Woodlands, 47 km. Usually, when the sky is this shade of grey, I say, "It's going to rain." In December, when the sky is mostly grey, I say, "It might not rain" and I cycle. The sky is tentative; a few drops of rain fall, but my sweat falls more. I wear no sunglasses nor sunblock. The sunlight pours down. I've cycled this route so many times, it starts to bore me. I seek to enjoy the ride. But though the motion (pedal) is the same, the emotion is different. Just as the journey matters, so does the destination.

Tuesday, December 01, 2009

Cycle and carriage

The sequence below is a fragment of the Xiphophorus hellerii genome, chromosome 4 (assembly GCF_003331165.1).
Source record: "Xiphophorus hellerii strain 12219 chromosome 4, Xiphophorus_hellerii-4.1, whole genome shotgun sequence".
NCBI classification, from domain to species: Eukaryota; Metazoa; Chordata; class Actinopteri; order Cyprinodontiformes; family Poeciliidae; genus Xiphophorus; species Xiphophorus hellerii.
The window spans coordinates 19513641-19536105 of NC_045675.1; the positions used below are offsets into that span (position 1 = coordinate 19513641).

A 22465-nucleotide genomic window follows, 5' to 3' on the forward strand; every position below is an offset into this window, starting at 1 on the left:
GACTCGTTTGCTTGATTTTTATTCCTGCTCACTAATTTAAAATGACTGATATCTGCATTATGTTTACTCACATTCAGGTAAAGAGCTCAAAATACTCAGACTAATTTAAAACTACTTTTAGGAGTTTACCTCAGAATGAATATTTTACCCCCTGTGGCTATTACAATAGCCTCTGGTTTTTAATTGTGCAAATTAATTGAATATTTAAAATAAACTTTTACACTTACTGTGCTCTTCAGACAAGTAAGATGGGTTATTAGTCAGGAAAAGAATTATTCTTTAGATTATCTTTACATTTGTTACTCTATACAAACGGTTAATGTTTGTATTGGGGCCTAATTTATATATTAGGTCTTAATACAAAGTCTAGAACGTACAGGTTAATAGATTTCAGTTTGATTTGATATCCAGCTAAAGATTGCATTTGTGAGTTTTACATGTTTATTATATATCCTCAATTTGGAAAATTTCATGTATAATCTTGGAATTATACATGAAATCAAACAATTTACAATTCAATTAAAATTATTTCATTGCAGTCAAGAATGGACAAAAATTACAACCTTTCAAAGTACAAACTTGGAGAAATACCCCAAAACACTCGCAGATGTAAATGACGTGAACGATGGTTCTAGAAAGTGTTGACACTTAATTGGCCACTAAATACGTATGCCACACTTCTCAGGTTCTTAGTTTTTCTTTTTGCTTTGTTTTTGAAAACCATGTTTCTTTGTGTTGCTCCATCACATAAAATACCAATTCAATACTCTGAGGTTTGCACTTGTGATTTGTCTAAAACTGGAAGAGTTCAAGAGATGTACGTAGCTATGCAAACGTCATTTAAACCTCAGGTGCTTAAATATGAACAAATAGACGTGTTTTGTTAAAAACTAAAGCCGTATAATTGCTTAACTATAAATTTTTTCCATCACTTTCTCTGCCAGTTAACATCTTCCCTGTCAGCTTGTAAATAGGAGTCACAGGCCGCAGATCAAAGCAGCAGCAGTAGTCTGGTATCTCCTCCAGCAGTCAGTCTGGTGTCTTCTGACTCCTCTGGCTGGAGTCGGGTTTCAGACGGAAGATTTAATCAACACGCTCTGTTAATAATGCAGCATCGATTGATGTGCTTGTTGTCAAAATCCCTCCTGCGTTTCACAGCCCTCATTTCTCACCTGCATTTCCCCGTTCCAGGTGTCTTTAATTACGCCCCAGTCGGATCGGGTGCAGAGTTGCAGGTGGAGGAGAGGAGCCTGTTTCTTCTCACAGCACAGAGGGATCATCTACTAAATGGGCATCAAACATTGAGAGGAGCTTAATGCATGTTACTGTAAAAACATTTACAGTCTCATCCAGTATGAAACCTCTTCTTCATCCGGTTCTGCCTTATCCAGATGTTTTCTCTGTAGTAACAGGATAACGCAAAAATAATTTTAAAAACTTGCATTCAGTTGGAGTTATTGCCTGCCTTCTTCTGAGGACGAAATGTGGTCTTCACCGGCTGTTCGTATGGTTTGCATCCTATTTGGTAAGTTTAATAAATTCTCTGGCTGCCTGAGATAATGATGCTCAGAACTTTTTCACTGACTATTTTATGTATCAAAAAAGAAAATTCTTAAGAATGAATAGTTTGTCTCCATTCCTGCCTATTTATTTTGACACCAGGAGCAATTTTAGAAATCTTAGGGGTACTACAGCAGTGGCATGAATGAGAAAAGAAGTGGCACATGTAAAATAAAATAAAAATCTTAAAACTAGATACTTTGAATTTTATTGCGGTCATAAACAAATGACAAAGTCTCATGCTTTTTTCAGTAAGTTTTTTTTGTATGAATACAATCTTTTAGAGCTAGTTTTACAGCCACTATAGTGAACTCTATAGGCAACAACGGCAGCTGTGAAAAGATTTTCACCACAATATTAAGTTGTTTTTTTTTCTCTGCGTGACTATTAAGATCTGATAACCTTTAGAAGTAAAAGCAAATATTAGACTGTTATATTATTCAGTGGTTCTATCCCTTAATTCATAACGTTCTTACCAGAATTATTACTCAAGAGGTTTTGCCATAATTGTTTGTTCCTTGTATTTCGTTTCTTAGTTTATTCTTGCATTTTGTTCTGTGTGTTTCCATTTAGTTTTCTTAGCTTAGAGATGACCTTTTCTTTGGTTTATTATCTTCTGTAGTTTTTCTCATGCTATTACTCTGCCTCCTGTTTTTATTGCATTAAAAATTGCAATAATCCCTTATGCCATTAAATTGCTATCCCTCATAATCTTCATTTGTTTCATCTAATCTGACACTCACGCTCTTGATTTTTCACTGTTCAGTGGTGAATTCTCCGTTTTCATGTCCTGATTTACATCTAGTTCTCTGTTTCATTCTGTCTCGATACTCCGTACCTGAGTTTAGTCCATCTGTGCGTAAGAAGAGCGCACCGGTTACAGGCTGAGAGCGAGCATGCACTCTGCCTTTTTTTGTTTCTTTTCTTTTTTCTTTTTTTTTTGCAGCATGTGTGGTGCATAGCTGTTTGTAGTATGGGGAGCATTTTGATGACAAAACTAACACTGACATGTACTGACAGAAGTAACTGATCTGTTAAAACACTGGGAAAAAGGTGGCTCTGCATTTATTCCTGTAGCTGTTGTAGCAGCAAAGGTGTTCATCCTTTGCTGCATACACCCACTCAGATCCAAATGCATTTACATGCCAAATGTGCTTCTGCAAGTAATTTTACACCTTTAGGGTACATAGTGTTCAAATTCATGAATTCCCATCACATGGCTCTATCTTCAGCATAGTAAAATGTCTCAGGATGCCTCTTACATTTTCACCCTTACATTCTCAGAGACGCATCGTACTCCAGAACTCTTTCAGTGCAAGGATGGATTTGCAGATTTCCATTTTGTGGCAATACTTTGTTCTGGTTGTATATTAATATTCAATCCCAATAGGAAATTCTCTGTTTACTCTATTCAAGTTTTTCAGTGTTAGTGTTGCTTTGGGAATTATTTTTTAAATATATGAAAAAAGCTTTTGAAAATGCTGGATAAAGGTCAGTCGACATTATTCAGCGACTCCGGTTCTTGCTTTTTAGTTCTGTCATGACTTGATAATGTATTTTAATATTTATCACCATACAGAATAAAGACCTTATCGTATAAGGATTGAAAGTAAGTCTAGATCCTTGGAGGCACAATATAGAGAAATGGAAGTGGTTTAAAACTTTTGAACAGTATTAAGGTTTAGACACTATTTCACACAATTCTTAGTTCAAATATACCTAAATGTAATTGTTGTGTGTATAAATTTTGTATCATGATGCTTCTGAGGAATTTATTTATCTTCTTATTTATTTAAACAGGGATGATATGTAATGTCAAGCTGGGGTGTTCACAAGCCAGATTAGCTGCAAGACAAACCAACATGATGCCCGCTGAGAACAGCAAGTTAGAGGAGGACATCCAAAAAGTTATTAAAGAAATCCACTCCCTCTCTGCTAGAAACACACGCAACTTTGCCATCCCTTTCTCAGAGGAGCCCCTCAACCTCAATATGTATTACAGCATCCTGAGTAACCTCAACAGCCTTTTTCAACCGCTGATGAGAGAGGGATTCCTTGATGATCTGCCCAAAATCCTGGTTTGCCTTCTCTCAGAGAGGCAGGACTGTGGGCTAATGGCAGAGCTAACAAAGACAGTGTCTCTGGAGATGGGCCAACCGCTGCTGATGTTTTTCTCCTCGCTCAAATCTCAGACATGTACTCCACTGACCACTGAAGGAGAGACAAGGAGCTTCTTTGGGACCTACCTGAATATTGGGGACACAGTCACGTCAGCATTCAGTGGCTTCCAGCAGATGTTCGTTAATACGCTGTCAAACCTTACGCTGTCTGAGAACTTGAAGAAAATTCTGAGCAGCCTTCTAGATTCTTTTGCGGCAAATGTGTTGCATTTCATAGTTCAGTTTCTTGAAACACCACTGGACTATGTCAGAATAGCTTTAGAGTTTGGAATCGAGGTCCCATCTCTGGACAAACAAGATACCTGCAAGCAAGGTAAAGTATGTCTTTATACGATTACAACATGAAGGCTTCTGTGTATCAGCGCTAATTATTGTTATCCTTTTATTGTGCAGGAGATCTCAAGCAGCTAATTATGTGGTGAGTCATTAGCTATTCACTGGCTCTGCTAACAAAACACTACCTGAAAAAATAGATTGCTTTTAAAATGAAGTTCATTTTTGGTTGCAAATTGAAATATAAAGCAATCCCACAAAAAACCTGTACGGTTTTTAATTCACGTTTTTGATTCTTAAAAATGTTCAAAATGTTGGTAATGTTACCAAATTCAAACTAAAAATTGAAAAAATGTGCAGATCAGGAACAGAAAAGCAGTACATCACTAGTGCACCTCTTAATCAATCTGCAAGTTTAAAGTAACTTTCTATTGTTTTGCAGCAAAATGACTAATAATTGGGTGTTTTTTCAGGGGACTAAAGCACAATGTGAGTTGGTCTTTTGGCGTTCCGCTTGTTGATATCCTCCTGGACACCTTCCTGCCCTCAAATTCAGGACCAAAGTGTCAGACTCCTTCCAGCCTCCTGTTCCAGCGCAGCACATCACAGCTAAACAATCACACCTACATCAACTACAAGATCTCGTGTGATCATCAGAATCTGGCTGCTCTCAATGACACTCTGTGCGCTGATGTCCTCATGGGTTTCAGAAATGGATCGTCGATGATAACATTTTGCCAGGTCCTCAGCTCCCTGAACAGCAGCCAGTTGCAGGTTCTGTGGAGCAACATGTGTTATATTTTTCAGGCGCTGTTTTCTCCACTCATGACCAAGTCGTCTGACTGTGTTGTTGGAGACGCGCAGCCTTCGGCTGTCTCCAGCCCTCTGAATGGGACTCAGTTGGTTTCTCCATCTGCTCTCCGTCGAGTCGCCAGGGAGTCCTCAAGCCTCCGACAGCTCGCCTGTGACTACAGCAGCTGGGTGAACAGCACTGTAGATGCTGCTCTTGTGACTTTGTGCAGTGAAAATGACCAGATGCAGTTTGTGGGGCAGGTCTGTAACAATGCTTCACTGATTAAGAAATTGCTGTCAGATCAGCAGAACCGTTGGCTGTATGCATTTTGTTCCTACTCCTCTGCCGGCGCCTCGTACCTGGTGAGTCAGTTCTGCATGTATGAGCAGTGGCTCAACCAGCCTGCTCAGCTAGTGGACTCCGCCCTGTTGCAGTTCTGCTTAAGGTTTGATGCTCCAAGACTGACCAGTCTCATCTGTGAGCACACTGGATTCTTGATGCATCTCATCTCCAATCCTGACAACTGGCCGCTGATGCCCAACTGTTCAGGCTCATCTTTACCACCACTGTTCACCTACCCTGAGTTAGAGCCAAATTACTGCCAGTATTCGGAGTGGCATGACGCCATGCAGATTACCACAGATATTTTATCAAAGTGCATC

Upper Thomson Road, 10 km. I cycle to a friend's house to collect some cookies. It's a short ride but I almost end up in the undercarriage of a terrible taxi tyrant who suddenly switches lane. "Oi oi oi!" I yell and brake. The driver must've heard me; he certainly didn't see me. He stops and waves me on. Perhaps he's suffering from carbon monoxide poisoning; his window is down. Shaken, I wobble on my bicycle and a driver in the next lane is alarmed enough to pause. It is drizzling. I arrive at my destination, collect chunky cookies, chat a bit and cycle home. I ride on the pavement for a while - no cars, no pedestrians. Just trees that offer some protection from the drizzle. And from undercarriages and undertakers. As for the home-baked cookies, which I first saw on a blog, yummy. I guess they'd taste even better when fresh from oven instead of air flown thousands of km.

Friday, November 27, 2009

Face fate

Nov distance: 255 km